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Following on from the Althrop Attic Sale held at Christie’s earlier in the year, the Chatsworth Attic Sale is now confirmed to take place between the 5th and 7th October at Sotheby’s in London. Mentioned in Pride and Prejudice as a place Elizabeth Bennet visited while on her tour of Derbyshire with the Gardiners, Chatsworth is a magnificent place, homes of the Dukes of Devonshire and their families since it was built in the late 17th century,and was even the location for the exteriors and some interior shots of Pemberley House in the 2005 film adaptation of Pride and Prejudice starring Keira Knightly.
The grand viewing of the many, many articles on sale will take place at Chatsworth House in Derbyshire betwen 1st and 4th October. Full details of the opening times, etc can be found here. Sadly, I won’t be able to get to the sale but I will be able to buy the catalogue, which you can also do by going here. Buying the catalogue gives you free admission to the viewing at Chatsworth, note.
The sale sounds stupendous: some of the items to be sold include a pair of George II simulated-stone, carved-wood brackets, circa 1735, based on a design by William Kent, estimated sale price of £20,000-30,000; forty meat and poultry covers, made from Sheffield Plate and Electroplate, dating from the 19th Century, together with an iron-bound oak plate chest, with a brass label engraved with “His Grace The Duke of Devonshire No. 1”, estimate sale price of £3,000-5,000; a ruby and diamond brooch, circa 1900, belonging to The Dowager Duchess of Devonshire, estimated sale price of£80-100.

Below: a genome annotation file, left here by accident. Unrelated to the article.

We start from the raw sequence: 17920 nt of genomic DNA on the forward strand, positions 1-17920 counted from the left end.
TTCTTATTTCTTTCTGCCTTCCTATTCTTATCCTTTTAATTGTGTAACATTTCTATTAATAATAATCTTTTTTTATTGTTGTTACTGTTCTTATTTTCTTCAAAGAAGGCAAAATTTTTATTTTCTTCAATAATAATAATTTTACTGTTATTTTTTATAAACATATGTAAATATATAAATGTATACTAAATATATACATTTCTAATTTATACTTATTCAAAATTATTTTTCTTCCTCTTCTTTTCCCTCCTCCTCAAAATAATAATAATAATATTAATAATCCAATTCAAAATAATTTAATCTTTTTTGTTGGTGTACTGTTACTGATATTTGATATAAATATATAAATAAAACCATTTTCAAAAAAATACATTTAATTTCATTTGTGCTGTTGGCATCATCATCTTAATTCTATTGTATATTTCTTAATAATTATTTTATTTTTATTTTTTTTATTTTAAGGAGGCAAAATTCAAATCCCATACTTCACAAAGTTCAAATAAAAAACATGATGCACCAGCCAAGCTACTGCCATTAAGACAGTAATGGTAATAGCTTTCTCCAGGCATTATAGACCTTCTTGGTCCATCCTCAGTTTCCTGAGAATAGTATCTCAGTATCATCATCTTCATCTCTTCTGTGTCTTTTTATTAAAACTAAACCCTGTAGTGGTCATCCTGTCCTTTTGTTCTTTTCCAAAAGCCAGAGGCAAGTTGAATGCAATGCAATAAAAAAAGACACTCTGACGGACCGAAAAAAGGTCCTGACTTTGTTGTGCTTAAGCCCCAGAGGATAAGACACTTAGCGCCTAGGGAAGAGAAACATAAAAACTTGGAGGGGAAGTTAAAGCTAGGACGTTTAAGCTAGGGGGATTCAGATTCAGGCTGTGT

Sotheby’s press release ( full details here) gives some further details of the individual lots:
The sale will have at its core a wealth of fine, rare architectural fixtures and fittings, the existence of which had been obscured by time. Discovered beneath layers of dust, these magnificent pieces – handsomely carved fireplaces, architraves, doors and shutters – were once part of the fabric of the many great houses that have featured in the Devonshire family’s extraordinary history, including Chatsworth itself, Chiswick House, Hardwick Hall, Lismore Castle, Compton Place, Bolton Abbey and, most of all, their palatial London residence, Devonshire House, on Piccadilly – for centuries the centre of London’s social, political and cultural elite.
Devonshire House on Piccadilly, opposite Green Park, now the site of an office block, has long been of interest to me: it is shown below as it appeared in the late 19th century.
Devonshire House, Piccadilly, was the centre of London society in the 18th century – it was there that Georgiana (Duchess of Devonshire-jfw)
ran an alternative court – a hedonistic palace where fortunes and reputations were lost and won. The house contained the finest of all the family’s possessions, more than Chatsworth or any other properties of the estate; Devonshire House was a showroom through which the most influential figures of the day passed. Designed and built by William Kent in the 1730s, Devonshire House was demolished almost 200 years later in the 1920s, whereupon much of its interior, from doors and original furnishings to elegant, gilt chairs, was carefully removed to the attics of Chatsworth. A unique opportunity to re-create this “lost palace of London”, the surviving objects featured in the sale include all manner of architectural fixtures, furniture and objects of everyday life.
The sale comprises 20,000 objects in over 1,000 lots, ranging in estimated values from £20 to £200,000 .They trustees of the Chatsworth estate hope to raise what seems to me to be a rather modest sum £2.5 million from the sale.What is the betting that, like Althorp, the amount raised in total from the sale will be much, much higher?